There is no better place to see the stars or the dancing colours of the northern lights than Canada’s Rocky Mountain playground. Stargazing is a free and truly memorable experience unlike any other that is sure to enhance your vacation!
Canmore and Banff are a stargazer’s paradise, since there is very little light pollution. The stars appear as though you could reach out and touch them and on clear nights the Milky Way galaxy can be seen as a hazy band of white light arcing across the night sky.
Just a short distance outside of the town on a clear night, one can see a whole ‘new’ sky. A few great summer star gazing locations are Tunnel Mountain Meadows, Lake Minnewanka, Vermilion Lakes or the Banff recreation grounds. If you’ve always lived in a city your kids won’t believe their eyes when they discover stars in the Rocky Mountain skies.
While stargazing you will also have a chance to hear the night calls of the wild. Owls hooting, wolves howling, and elk bugle are just a few of the incredible sounds of the dark you might hear.
And while you are more likely to see one of nature’s most incredible phenomena - the Aurora Borealis - in winter, you just might be lucky enough to witness it when stargazing this summer, too. It can be difficult to predict when the northern lights will dance across the sky, but there are a few key factors to follow: the darker the better, and cold and clear are best for viewing the Aurora.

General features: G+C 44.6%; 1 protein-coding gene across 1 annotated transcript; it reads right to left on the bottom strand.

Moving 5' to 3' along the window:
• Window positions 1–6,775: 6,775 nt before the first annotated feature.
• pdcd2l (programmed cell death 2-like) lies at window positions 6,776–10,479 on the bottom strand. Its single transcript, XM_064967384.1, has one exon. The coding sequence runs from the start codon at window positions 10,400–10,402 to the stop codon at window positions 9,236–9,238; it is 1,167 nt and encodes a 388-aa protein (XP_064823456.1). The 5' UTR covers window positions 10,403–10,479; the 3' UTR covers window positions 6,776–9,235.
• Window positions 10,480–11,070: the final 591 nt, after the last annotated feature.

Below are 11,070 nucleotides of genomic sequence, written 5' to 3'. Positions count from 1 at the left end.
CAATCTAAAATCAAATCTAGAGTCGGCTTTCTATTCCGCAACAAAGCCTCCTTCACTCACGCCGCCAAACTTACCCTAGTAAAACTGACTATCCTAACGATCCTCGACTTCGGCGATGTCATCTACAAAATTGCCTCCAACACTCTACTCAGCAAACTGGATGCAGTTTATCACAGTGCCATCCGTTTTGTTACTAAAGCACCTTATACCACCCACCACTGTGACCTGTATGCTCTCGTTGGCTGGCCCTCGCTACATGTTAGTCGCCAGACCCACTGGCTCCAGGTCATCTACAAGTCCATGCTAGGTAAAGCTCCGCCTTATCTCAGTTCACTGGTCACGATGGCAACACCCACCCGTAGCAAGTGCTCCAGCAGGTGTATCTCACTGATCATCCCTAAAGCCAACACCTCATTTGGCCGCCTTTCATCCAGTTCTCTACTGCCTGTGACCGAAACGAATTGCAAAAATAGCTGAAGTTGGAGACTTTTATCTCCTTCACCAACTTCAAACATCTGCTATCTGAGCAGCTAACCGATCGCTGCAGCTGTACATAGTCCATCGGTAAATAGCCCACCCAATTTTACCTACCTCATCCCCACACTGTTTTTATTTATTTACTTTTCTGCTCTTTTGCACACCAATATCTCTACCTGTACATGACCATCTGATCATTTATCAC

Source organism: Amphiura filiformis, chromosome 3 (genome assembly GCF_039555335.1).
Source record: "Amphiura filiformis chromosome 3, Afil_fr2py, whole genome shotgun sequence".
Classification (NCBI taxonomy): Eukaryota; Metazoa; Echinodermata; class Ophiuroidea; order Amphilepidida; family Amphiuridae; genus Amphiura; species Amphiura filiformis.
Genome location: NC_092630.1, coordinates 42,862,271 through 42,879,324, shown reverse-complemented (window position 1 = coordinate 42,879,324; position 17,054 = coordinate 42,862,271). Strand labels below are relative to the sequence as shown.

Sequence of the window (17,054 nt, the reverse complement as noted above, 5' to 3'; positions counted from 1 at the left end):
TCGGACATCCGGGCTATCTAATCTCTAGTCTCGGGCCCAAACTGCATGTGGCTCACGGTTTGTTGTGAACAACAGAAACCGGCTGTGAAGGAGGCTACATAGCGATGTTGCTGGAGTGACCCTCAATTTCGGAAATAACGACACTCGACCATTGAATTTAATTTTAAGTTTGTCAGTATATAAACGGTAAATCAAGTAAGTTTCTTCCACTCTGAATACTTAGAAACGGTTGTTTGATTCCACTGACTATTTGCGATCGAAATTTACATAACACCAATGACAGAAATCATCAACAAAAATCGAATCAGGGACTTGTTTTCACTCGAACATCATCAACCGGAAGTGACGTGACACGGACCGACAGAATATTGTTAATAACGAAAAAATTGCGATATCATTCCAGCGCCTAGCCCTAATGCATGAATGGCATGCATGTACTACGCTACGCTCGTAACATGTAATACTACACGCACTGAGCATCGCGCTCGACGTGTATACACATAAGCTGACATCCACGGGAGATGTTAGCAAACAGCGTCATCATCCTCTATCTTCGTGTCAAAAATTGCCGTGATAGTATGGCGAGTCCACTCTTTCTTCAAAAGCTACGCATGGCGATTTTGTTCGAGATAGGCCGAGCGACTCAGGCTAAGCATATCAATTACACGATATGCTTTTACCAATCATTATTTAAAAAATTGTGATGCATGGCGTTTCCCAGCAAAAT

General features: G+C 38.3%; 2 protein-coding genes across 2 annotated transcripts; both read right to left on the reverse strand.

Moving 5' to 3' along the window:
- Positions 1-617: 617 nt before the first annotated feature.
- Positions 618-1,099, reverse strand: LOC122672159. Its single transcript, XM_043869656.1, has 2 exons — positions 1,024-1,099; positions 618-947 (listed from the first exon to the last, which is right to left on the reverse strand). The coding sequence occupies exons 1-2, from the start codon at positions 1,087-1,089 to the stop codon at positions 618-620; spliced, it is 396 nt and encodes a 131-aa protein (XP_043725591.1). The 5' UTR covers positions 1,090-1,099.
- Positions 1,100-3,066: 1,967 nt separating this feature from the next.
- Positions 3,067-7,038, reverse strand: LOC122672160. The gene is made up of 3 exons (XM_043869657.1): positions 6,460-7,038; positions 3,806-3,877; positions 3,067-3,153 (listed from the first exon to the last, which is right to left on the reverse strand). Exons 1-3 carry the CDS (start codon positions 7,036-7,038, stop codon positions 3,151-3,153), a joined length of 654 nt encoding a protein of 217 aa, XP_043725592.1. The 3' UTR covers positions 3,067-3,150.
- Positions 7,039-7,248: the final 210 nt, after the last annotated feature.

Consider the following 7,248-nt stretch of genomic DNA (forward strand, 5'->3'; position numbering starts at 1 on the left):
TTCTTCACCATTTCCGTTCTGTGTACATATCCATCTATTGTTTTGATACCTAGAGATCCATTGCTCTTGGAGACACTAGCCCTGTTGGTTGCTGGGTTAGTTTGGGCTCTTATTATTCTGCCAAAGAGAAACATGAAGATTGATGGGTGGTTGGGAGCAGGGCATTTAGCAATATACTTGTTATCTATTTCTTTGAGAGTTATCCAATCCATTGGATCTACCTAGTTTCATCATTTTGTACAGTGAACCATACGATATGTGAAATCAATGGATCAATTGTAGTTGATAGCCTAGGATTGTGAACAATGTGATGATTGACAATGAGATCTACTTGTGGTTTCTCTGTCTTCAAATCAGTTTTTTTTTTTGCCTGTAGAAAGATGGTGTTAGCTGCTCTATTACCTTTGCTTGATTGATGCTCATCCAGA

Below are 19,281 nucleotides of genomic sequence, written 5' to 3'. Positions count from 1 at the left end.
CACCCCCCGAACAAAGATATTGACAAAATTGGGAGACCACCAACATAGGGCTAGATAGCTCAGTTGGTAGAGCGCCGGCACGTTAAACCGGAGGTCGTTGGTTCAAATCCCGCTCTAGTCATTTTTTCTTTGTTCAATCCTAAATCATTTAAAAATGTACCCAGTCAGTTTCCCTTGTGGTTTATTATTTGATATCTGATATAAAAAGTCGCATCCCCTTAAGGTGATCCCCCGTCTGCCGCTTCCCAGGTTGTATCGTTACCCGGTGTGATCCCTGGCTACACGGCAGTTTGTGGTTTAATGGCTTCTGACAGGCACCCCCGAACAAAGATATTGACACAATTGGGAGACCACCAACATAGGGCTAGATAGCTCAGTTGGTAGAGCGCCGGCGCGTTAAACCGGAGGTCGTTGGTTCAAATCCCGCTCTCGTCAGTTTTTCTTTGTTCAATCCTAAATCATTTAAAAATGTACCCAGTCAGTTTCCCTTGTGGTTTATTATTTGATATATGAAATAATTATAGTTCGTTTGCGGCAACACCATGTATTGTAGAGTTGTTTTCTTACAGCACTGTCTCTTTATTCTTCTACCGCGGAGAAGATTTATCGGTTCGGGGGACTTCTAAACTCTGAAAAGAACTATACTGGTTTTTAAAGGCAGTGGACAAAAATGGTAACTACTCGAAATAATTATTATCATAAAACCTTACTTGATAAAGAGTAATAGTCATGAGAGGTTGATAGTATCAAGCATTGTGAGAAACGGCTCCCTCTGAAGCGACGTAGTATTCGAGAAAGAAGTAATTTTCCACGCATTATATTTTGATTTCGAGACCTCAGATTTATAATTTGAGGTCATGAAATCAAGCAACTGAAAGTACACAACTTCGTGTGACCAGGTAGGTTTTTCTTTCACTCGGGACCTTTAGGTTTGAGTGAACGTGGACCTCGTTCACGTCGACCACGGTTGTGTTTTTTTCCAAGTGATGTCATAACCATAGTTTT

Some key dates for celestial events this summer:
August 11, 12 - Perseids Meteor Shower. The Perseids is one of the best meteor showers to observe, producing up to 60 meteors per hour at its peak.
August 21 - Full Moon
August 27 - Neptune at Opposition. The blue giant planet will be at its closest approach to Earth and its face will be fully illuminated by the Sun. This is the best time to view and photograph Neptune. Due to its extreme distance from Earth, it will only appear as a tiny blue dot in all but the most powerful telescopes.
September 5 - New Moon. This is the best time of the month to observe faint objects such as galaxies and star clusters because there is no moonlight to interfere.
September 8 - Conjunction of the Moon and Venus. Look for both objects low in the western sky in the early evening. The pair will be visible in the evening sky for about 2 hours after sunset.
September 8 - Conjunction of the Venus and Saturn. Look for both objects low in the western sky in the early evening. The pair will be visible in the evening sky for about 2 hours after sunset.
For more information, visit www.seasky.org/astronomy/astronomy-calendar-2013.html